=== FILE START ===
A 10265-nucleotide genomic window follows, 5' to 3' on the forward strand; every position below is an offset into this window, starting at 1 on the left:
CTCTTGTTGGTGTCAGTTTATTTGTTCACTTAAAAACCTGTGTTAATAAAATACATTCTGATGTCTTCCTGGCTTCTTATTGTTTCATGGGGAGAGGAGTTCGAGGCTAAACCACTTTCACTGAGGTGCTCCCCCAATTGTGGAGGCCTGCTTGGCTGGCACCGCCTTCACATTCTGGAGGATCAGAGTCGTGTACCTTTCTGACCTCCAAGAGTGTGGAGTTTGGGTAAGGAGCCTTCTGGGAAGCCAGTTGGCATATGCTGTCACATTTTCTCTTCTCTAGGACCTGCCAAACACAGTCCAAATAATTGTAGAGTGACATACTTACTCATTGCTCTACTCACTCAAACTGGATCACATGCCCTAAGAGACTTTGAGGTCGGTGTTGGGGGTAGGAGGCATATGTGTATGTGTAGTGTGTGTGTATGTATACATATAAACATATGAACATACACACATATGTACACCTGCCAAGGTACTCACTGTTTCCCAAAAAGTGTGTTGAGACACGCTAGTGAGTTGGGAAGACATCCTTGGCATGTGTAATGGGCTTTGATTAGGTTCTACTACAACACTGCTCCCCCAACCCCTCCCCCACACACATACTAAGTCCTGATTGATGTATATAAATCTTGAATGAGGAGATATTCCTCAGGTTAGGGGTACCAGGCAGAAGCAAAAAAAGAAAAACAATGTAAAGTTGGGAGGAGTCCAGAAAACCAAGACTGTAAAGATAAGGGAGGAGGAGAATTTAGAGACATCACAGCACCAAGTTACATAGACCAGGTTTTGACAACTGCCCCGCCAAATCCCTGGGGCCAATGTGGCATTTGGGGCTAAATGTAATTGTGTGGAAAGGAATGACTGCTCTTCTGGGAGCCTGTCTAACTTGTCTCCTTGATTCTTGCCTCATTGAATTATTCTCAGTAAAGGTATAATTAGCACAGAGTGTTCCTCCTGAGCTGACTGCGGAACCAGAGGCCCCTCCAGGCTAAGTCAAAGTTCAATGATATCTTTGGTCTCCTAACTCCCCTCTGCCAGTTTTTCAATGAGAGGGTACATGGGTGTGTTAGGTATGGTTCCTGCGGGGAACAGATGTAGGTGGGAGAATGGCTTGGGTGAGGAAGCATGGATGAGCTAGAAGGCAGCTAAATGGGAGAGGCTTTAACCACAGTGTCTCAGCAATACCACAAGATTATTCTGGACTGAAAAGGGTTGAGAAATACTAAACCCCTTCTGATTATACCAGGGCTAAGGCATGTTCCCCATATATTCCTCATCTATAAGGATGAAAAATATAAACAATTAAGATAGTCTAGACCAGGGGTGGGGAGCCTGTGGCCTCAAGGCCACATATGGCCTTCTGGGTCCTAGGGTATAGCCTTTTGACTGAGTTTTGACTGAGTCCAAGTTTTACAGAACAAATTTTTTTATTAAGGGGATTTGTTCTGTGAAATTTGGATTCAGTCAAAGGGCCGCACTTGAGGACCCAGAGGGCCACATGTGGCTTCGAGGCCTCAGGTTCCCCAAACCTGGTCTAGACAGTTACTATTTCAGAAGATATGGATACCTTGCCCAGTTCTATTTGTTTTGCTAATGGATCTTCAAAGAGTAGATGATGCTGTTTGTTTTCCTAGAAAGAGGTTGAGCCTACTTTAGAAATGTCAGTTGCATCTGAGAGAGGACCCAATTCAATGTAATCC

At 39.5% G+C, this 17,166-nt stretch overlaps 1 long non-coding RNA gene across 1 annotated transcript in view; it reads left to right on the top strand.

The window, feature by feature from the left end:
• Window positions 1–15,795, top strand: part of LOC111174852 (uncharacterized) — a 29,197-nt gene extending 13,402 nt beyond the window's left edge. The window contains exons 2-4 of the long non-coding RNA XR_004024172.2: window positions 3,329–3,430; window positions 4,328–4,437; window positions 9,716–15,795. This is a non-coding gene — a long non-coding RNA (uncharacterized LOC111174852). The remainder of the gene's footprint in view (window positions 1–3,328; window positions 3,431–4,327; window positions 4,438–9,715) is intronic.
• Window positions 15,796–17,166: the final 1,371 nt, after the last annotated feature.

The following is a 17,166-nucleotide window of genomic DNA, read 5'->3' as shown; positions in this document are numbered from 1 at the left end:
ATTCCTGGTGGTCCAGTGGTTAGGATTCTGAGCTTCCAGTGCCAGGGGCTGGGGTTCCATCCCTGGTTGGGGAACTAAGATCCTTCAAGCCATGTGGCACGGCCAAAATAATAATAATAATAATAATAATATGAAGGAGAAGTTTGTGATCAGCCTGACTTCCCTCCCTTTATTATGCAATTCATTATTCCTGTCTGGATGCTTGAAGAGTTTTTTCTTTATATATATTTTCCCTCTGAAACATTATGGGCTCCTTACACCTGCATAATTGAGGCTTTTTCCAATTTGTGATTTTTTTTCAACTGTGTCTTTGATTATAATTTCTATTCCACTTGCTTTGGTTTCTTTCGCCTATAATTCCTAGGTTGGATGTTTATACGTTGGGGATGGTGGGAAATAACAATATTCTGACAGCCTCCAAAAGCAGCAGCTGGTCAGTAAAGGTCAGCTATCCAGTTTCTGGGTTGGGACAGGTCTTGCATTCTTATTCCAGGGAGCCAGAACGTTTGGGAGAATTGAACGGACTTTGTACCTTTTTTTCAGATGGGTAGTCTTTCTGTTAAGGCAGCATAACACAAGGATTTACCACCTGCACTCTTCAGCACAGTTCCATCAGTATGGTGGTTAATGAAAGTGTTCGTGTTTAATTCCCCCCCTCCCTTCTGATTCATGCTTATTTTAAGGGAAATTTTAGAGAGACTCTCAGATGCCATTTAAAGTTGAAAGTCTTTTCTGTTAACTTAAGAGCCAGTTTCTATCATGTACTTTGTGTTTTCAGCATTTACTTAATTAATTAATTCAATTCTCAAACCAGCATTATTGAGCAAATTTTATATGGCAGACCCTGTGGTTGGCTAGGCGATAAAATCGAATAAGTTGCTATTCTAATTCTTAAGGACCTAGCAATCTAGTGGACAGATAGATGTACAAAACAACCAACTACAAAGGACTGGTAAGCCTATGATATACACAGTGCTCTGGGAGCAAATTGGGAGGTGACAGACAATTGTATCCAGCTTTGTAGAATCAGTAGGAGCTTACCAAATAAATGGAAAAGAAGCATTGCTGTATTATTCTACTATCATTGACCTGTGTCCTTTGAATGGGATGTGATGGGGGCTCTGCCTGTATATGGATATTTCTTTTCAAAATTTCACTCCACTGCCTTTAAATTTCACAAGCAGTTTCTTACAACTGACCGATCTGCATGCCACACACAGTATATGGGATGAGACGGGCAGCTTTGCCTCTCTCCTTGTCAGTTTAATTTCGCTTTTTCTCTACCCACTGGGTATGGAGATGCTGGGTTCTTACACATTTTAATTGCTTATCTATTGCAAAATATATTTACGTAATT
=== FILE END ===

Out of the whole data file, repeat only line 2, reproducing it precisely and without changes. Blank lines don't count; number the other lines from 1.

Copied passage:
CTCTTGTTGGTGTCAGTTTATTTGTTCACTTAAAAACCTGTGTTAATAAAATACATTCTGATGTCTTCCTGGCTTCTTATTGTTTCATGGGGAGAGGAGTTCGAGGCTAAACCACTTTCACTGAGGTGCTCCCCCAATTGTGGAGGCCTGCTTGGCTGGCACCGCCTTCACATTCTGGAGGATCAGAGTCGTGTACCTTTCTGACCTCCAAGAGTGTGGAGTTTGGGTAAGGAGCCTTCTGGGAAGCCAGTTGGCATATGCTGTCACATTTTCTCTTCTCTAGGACCTGCCAAACACAGTCCAAATAATTGTAGAGTGACATACTTACTCATTGCTCTACTCACTCAAACTGGATCACATGCCCTAAGAGACTTTGAGGTCGGTGTTGGGGGTAGGAGGCATATGTGTATGTGTAGTGTGTGTGTATGTATACATATAAACATATGAACATACACACATATGTACACCTGCCAAGGTACTCACTGTTTCCCAAAAAGTGTGTTGAGACACGCTAGTGAGTTGGGAAGACATCCTTGGCATGTGTAATGGGCTTTGATTAGGTTCTACTACAACACTGCTCCCCCAACCCCTCCCCCACACACATACTAAGTCCTGATTGATGTATATAAATCTTGAATGAGGAGATATTCCTCAGGTTAGGGGTACCAGGCAGAAGCAAAAAAAGAAAAACAATGTAAAGTTGGGAGGAGTCCAGAAAACCAAGACTGTAAAGATAAGGGAGGAGGAGAATTTAGAGACATCACAGCACCAAGTTACATAGACCAGGTTTTGACAACTGCCCCGCCAAATCCCTGGGGCCAATGTGGCATTTGGGGCTAAATGTAATTGTGTGGAAAGGAATGACTGCTCTTCTGGGAGCCTGTCTAACTTGTCTCCTTGATTCTTGCCTCATTGAATTATTCTCAGTAAAGGTATAATTAGCACAGAGTGTTCCTCCTGAGCTGACTGCGGAACCAGAGGCCCCTCCAGGCTAAGTCAAAGTTCAATGATATCTTTGGTCTCCTAACTCCCCTCTGCCAGTTTTTCAATGAGAGGGTACATGGGTGTGTTAGGTATGGTTCCTGCGGGGAACAGATGTAGGTGGGAGAATGGCTTGGGTGAGGAAGCATGGATGAGCTAGAAGGCAGCTAAATGGGAGAGGCTTTAACCACAGTGTCTCAGCAATACCACAAGATTATTCTGGACTGAAAAGGGTTGAGAAATACTAAACCCCTTCTGATTATACCAGGGCTAAGGCATGTTCCCCATATATTCCTCATCTATAAGGATGAAAAATATAAACAATTAAGATAGTCTAGACCAGGGGTGGGGAGCCTGTGGCCTCAAGGCCACATATGGCCTTCTGGGTCCTAGGGTATAGCCTTTTGACTGAGTTTTGACTGAGTCCAAGTTTTACAGAACAAATTTTTTTATTAAGGGGATTTGTTCTGTGAAATTTGGATTCAGTCAAAGGGCCGCACTTGAGGACCCAGAGGGCCACATGTGGCTTCGAGGCCTCAGGTTCCCCAAACCTGGTCTAGACAGTTACTATTTCAGAAGATATGGATACCTTGCCCAGTTCTATTTGTTTTGCTAATGGATCTTCAAAGAGTAGATGATGCTGTTTGTTTTCCTAGAAAGAGGTTGAGCCTACTTTAGAAATGTCAGTTGCATCTGAGAGAGGACCCAATTCAATGTAATCC